The University of Sydney
Chris Hone grew up in Canberra, and studied Math at the Australian National University. After this he was lucky enough to get a PhD position at Sydney starting in 2021, with Geordie Williamson as his supervisor. When not doing math, he can be found outside, hiking, climbing, and exploring the Australian bush.
Can you give me a quick overview of the type of mathematics you are studying and its potential impacts for the broader community ?
The maths I study is broadly representation theory, which studies how much information we can learn about complicated mathematical objects by turning them into linear algebra, something we understand really well. In my neck of the woods, these representations arise from geometric objects, and the suite of geometric tools we have for understanding them is immensely powerful, and I’m principally trying to understand how to generalise and understand these tools. Mathematical tools always filter downstream to other sciences, and while it’s difficult to predict what may be useful, clear understanding and recognition among mathematicians is an important first step.
How did you get into mathematics and into the area of Representation Theory? Was there someone or something that inspired you to this field?
After high school, I was originally going to study something else, but I found myself drawn to tricky math problems in my gap year, which was a strong sign that I should pursue it! More specifically, I’ve been fascinated by the complex representation theory of finite groups ever since I first learnt it from Zsuzsanna Dansco in my first year at ANU. I regard it as one of the most beautiful theories that mathematics has to offer, a jewel of singular brilliance within representation theory more broadly.
You received a grant to attend AMSI Winter School 2022. How important was this in terms of your ability to attend, fully participate in the program and meet others studying in similar fields?
The grant was key to my ability to attend and fully participate in the program, enabling me to use my time more effectively to converse with other people. Something as simple as being able to go out to lunch without financial worry, and having these all important, off hours conversations, was incredibly beneficial.
Winter School is designed to give students a deeper understanding of their area of research and expose them to others working in different fields/industries. What was the most valuable part of the program for you? Was it the course content or the people you met? Do you have new ideas for your work/research or see it in a new light?
I find that in the context of learning mathematics, speaking one on one to an expert is 20 times more efficient than reading from a textbook or paper, and for me the most valuable aspect of the winter school was enabling these discussions with a much wider circle of people. Being able to talk at length with the lecturers was immensely helpful in understanding the material covered, and being able to talk in depth to other students about their area of speciality was a fantastic learning experience. On a specific note, the algebraic groups course showed me the value of a structural approach to the theory of algebraic groups, even if one is really only interested in reductive groups. This idea of finding the right general objects and properties, to encapsulate your special objects, enabling one to work inductively, has been invaluable for my own research.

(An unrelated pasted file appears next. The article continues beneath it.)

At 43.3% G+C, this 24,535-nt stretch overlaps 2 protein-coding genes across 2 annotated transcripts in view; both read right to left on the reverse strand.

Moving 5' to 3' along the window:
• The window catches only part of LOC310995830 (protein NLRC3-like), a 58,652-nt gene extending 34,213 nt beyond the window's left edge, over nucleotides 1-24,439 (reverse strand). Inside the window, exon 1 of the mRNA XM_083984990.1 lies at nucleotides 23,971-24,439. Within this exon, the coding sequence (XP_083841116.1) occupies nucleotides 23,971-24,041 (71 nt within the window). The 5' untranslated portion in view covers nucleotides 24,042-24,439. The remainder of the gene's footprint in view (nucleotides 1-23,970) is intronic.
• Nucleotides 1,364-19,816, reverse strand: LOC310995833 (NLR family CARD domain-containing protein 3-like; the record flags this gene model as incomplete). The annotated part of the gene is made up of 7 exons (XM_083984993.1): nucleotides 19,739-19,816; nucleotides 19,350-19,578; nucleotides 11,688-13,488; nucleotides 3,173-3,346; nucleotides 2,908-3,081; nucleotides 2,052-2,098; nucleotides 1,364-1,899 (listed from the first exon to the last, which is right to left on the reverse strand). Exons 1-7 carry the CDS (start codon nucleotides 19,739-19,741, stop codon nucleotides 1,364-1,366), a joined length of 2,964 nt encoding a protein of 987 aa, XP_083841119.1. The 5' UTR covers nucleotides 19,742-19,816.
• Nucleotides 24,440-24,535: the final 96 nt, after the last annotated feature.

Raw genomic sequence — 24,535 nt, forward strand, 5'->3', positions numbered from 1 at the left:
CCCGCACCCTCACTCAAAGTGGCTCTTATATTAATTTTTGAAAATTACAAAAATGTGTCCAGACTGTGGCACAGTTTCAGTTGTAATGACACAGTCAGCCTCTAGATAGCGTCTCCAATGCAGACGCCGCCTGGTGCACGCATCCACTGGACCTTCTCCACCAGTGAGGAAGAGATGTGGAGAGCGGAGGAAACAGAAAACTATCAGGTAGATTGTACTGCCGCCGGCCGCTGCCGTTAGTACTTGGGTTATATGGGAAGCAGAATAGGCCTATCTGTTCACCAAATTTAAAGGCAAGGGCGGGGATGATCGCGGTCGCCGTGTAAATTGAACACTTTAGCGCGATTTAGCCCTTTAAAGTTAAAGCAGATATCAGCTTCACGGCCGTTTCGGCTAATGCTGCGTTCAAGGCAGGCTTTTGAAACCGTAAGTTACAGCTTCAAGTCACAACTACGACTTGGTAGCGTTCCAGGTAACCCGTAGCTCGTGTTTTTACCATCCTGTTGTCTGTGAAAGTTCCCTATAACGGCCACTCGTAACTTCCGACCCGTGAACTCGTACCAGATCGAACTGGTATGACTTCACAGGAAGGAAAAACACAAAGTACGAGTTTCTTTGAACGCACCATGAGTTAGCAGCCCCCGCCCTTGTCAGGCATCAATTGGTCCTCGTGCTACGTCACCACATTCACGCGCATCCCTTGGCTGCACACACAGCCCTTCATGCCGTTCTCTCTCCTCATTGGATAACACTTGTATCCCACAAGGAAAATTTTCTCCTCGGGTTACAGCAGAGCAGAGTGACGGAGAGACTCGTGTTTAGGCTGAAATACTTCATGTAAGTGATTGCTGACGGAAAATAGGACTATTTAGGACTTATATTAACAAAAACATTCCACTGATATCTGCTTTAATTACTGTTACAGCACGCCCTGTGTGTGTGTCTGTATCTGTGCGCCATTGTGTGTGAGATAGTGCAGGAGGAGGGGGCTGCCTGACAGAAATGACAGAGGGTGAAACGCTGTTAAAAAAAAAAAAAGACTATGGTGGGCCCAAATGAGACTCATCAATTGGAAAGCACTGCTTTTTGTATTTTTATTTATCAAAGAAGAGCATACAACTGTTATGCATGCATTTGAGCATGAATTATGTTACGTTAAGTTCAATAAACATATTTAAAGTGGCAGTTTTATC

AMSI-MSRI Winter School was held as a hybrid event with event hubs in Australia and America. What was the biggest positive from your point of view holding it in this format and/or the biggest challenge?
The biggest challenge with this dual setup I found was the difficulty of collaborating/discussing with those overseas. One really had to make the effort in this regard, and the lack of spaces enabling technical discussion made it harder to work on the problems presented.
What advice would you give to someone who is considering applying for Winter School in 2023? How would you describe the conference to them? Should they apply and why?
You should apply! It was basically two weeks of learning interesting math, talking to interesting people, and enjoying the warmth of midwinter Brisbane. The wide variety of people present can also help you with understanding things, so even if you don’t feel fully prepared, you’ll still get a lot out of it. In this way, it’s a very beneficial learning environment.
Where do you want the mathematical sciences to take you? Where do you see yourself in five, ten years time?
I would like to see myself in many years time with a beautifully clear theory, the fog of mystery finally lifted, revealing the elusive underlying simplicity of the problems which occupy my thoughts. On a practical note, I would want to be employed, in a position that values both teaching and research, wherever I can have good conversations with those down the hall.
Any other feedback/comments you would like to provide on the AMSI Scholarship or AMSI-MSRI Winter School 2022?
One specific thing that I think would help with online collaboration in the future would be having an online space to discuss specific problems.